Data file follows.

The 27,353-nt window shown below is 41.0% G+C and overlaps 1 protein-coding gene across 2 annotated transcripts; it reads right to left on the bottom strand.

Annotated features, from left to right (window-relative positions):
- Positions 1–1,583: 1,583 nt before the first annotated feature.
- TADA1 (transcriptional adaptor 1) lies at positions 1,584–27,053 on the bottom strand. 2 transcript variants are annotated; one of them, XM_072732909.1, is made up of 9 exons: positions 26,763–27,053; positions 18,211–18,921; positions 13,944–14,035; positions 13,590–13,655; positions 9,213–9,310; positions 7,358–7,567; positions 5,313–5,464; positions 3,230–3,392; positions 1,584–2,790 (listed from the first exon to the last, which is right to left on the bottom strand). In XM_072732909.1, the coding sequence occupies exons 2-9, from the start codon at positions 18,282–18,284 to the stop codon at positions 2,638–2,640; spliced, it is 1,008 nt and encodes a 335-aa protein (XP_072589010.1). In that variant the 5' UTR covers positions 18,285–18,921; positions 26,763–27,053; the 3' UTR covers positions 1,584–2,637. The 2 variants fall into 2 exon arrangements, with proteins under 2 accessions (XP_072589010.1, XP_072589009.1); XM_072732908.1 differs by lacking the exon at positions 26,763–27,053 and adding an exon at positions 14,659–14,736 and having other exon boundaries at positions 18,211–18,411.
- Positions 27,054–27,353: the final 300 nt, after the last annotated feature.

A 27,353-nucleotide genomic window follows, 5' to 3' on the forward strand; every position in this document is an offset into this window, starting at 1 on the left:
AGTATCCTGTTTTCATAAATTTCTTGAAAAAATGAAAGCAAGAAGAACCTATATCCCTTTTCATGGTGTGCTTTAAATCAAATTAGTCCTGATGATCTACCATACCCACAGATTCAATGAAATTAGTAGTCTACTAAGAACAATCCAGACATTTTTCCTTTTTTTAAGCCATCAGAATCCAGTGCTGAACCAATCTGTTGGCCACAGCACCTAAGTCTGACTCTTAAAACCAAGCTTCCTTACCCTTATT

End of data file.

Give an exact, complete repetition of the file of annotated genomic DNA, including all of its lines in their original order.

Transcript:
The 27,353-nt window shown below is 41.0% G+C and overlaps 1 protein-coding gene across 2 annotated transcripts; it reads right to left on the bottom strand.

Annotated features, from left to right (window-relative positions):
- Positions 1–1,583: 1,583 nt before the first annotated feature.
- TADA1 (transcriptional adaptor 1) lies at positions 1,584–27,053 on the bottom strand. 2 transcript variants are annotated; one of them, XM_072732909.1, is made up of 9 exons: positions 26,763–27,053; positions 18,211–18,921; positions 13,944–14,035; positions 13,590–13,655; positions 9,213–9,310; positions 7,358–7,567; positions 5,313–5,464; positions 3,230–3,392; positions 1,584–2,790 (listed from the first exon to the last, which is right to left on the bottom strand). In XM_072732909.1, the coding sequence occupies exons 2-9, from the start codon at positions 18,282–18,284 to the stop codon at positions 2,638–2,640; spliced, it is 1,008 nt and encodes a 335-aa protein (XP_072589010.1). In that variant the 5' UTR covers positions 18,285–18,921; positions 26,763–27,053; the 3' UTR covers positions 1,584–2,637. The 2 variants fall into 2 exon arrangements, with proteins under 2 accessions (XP_072589010.1, XP_072589009.1); XM_072732908.1 differs by lacking the exon at positions 26,763–27,053 and adding an exon at positions 14,659–14,736 and having other exon boundaries at positions 18,211–18,411.
- Positions 27,054–27,353: the final 300 nt, after the last annotated feature.

A 27,353-nucleotide genomic window follows, 5' to 3' on the forward strand; every position in this document is an offset into this window, starting at 1 on the left:
AGTATCCTGTTTTCATAAATTTCTTGAAAAAATGAAAGCAAGAAGAACCTATATCCCTTTTCATGGTGTGCTTTAAATCAAATTAGTCCTGATGATCTACCATACCCACAGATTCAATGAAATTAGTAGTCTACTAAGAACAATCCAGACATTTTTCCTTTTTTTAAGCCATCAGAATCCAGTGCTGAACCAATCTGTTGGCCACAGCACCTAAGTCTGACTCTTAAAACCAAGCTTCCTTACCCTTATT